Our fishing including not only seeking serendipitous encounters of an ichthyologic kind, but we were fishing the personal waters of our own lives. Joe and I both - heartily agreed - that the last line from, A River Runs Through It, were not only Norman Maclean's most powerful, but range true to the very core of our nature. We ARE both, "...haunted by waters." Thus, for us, there is no better place to consummate a personal relationship than in the company of WATER. And fishing is our common choice of baptism.
Thus, Me and Joe fished.
Now, to be fully functional, every outing should also contain a bit of 'learning something you did not know before' and we added that to the retinue as well. However, it was not something to deal with the water, nor fishing. It was about my home area. Restaurants to be exact.
Even though Lafayette is home to a major Big Ten University, a lively and growing urban area, has more eating establishments that really is healthy and - is my 'home ground' - of sorts - I was totally taken aback with finding that nearly all restaurants in the area rolled up their sidewalks at 10PM!
WHAT !!! ? !!!
Hadn't they read the memo that our area of Indiana had been speed-jumped into the modern age two years earlier and we were now on Daylight Savings time? Therefore, people are up and moving about later? And we like to eat later, too! Well, I guess not.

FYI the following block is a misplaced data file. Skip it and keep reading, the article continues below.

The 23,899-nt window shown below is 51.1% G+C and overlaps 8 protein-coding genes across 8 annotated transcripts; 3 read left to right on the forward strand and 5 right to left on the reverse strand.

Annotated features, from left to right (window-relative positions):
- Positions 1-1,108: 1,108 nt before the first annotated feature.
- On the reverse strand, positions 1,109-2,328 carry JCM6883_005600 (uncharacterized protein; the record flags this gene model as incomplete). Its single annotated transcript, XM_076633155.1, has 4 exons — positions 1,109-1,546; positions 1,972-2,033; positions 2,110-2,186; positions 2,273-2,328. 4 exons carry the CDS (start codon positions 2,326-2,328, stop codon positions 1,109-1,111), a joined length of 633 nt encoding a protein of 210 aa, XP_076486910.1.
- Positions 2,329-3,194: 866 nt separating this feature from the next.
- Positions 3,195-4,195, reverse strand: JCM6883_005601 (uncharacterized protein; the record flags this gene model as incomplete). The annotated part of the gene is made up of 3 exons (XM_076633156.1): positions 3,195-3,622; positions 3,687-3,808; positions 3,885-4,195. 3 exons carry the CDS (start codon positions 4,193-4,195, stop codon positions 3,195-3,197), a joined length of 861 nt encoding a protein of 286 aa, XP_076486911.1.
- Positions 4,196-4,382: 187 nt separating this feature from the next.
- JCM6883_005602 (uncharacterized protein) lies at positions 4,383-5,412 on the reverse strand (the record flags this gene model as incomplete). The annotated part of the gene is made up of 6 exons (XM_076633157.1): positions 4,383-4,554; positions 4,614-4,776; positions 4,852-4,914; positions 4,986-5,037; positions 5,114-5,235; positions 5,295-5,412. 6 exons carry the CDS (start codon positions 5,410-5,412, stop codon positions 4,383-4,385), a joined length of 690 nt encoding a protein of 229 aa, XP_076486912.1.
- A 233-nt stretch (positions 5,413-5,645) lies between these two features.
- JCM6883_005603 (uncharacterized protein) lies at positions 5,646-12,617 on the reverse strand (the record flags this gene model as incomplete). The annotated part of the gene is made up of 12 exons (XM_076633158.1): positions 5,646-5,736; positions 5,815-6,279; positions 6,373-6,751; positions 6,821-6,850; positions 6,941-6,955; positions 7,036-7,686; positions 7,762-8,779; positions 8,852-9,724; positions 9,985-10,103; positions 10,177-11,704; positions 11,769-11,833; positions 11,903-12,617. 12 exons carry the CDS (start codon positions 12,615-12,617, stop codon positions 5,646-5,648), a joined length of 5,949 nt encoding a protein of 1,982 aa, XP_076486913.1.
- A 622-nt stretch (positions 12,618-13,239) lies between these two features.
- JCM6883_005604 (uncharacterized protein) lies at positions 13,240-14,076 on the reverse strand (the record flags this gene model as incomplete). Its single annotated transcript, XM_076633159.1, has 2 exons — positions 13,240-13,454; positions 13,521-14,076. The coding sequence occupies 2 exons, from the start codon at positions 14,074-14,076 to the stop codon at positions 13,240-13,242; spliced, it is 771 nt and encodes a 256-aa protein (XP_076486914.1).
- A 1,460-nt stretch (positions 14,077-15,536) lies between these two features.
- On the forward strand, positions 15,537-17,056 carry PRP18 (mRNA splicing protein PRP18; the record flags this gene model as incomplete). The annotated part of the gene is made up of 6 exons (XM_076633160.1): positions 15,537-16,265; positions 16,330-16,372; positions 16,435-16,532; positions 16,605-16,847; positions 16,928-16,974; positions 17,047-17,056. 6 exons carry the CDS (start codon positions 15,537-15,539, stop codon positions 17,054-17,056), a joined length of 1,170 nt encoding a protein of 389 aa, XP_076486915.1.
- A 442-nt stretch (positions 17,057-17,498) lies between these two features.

Me and Joe got fished.
We were hungry and not ready to lay our conversation aside. So after visiting likely watering holes for edible food and drink, we were forced to take refuge at the local B-Dub ... yeah, we didn't know what they meant either! - but that was the local vernacular for the local establishment of the national chain, BW3 (Buffalo Wings 3). The beer as it turned out, was excellent, the hot-sauce though, left me wishing for a Cajun cook and the inside noise drove us out into a most pleasant evening air. Well, 2 out of 3 wasn't bad. But we both agreed, it would be another mistake that would land us in a BDub anytime soon.
Oh well. Live and learn. Besides ... we didn't get together to eat.
Me and Joe went fishing and will go fishing again. Soon.
Joe Cornwall fishing Fairfield Lake #1
w/ Les Booth"
Joe Cornwall publishes a top-class web site full of interesting, useful and timely content called, Fly-Fish Ohio. Joe is an outstanding fly-tier and has a real talent for thoroughly engaging the student in both technique and conversation. His video segments on fly-tying are not to be passed up. As well, his podcasts are truly among the top 10 of all podcasts on the Internet. Give Joe's website a visit and take in his offerings. You will not be disappointed.
He is also the author of one of the best books on warmwater fly-fishing I've ever read (Fly Fishing Warm Water Rivers) you can find more information on the book and how to purchase it on his web site, too.